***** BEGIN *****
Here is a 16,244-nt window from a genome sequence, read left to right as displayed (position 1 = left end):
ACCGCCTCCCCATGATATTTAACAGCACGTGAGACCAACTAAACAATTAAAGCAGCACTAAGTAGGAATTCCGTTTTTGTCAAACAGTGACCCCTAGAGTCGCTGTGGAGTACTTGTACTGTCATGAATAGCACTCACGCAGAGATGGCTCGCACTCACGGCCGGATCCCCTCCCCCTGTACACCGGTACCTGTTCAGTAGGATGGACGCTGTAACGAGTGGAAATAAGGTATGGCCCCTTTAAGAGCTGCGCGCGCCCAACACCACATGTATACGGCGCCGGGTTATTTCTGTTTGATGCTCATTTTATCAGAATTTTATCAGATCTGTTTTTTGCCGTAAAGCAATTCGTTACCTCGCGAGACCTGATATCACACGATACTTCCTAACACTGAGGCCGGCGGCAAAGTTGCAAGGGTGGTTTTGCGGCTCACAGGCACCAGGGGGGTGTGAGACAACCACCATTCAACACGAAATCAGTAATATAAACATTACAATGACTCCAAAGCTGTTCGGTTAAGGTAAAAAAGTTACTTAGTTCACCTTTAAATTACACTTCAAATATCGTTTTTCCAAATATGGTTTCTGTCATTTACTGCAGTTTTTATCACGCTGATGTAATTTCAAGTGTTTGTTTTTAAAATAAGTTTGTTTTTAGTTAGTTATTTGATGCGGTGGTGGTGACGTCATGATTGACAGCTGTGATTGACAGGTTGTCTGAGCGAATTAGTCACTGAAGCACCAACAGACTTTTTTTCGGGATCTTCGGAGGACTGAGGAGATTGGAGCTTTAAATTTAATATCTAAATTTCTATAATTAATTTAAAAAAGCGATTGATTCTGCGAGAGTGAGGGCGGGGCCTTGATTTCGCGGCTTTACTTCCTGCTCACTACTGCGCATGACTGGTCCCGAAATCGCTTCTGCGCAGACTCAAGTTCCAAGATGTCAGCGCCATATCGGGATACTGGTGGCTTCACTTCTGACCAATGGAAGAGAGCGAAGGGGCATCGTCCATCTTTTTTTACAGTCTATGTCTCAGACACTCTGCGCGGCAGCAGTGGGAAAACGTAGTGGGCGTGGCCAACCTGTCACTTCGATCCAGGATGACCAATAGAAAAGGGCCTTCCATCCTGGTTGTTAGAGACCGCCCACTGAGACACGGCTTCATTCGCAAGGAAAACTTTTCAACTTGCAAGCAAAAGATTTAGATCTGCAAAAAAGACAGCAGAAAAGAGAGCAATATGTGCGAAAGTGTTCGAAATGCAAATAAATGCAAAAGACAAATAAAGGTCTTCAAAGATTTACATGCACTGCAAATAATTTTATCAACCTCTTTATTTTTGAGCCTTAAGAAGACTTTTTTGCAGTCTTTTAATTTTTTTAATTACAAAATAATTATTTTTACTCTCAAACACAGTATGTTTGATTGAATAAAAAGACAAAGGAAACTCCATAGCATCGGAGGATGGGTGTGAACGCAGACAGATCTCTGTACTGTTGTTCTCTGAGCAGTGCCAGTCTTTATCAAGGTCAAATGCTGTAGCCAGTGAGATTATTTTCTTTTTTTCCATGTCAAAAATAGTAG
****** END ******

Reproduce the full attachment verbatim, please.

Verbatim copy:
Here is a 16,244-nt window from a genome sequence, read left to right as displayed (position 1 = left end):
ACCGCCTCCCCATGATATTTAACAGCACGTGAGACCAACTAAACAATTAAAGCAGCACTAAGTAGGAATTCCGTTTTTGTCAAACAGTGACCCCTAGAGTCGCTGTGGAGTACTTGTACTGTCATGAATAGCACTCACGCAGAGATGGCTCGCACTCACGGCCGGATCCCCTCCCCCTGTACACCGGTACCTGTTCAGTAGGATGGACGCTGTAACGAGTGGAAATAAGGTATGGCCCCTTTAAGAGCTGCGCGCGCCCAACACCACATGTATACGGCGCCGGGTTATTTCTGTTTGATGCTCATTTTATCAGAATTTTATCAGATCTGTTTTTTGCCGTAAAGCAATTCGTTACCTCGCGAGACCTGATATCACACGATACTTCCTAACACTGAGGCCGGCGGCAAAGTTGCAAGGGTGGTTTTGCGGCTCACAGGCACCAGGGGGGTGTGAGACAACCACCATTCAACACGAAATCAGTAATATAAACATTACAATGACTCCAAAGCTGTTCGGTTAAGGTAAAAAAGTTACTTAGTTCACCTTTAAATTACACTTCAAATATCGTTTTTCCAAATATGGTTTCTGTCATTTACTGCAGTTTTTATCACGCTGATGTAATTTCAAGTGTTTGTTTTTAAAATAAGTTTGTTTTTAGTTAGTTATTTGATGCGGTGGTGGTGACGTCATGATTGACAGCTGTGATTGACAGGTTGTCTGAGCGAATTAGTCACTGAAGCACCAACAGACTTTTTTTCGGGATCTTCGGAGGACTGAGGAGATTGGAGCTTTAAATTTAATATCTAAATTTCTATAATTAATTTAAAAAAGCGATTGATTCTGCGAGAGTGAGGGCGGGGCCTTGATTTCGCGGCTTTACTTCCTGCTCACTACTGCGCATGACTGGTCCCGAAATCGCTTCTGCGCAGACTCAAGTTCCAAGATGTCAGCGCCATATCGGGATACTGGTGGCTTCACTTCTGACCAATGGAAGAGAGCGAAGGGGCATCGTCCATCTTTTTTTACAGTCTATGTCTCAGACACTCTGCGCGGCAGCAGTGGGAAAACGTAGTGGGCGTGGCCAACCTGTCACTTCGATCCAGGATGACCAATAGAAAAGGGCCTTCCATCCTGGTTGTTAGAGACCGCCCACTGAGACACGGCTTCATTCGCAAGGAAAACTTTTCAACTTGCAAGCAAAAGATTTAGATCTGCAAAAAAGACAGCAGAAAAGAGAGCAATATGTGCGAAAGTGTTCGAAATGCAAATAAATGCAAAAGACAAATAAAGGTCTTCAAAGATTTACATGCACTGCAAATAATTTTATCAACCTCTTTATTTTTGAGCCTTAAGAAGACTTTTTTGCAGTCTTTTAATTTTTTTAATTACAAAATAATTATTTTTACTCTCAAACACAGTATGTTTGATTGAATAAAAAGACAAAGGAAACTCCATAGCATCGGAGGATGGGTGTGAACGCAGACAGATCTCTGTACTGTTGTTCTCTGAGCAGTGCCAGTCTTTATCAAGGTCAAATGCTGTAGCCAGTGAGATTATTTTCTTTTTTTCCATGTCAAAAATAGTAG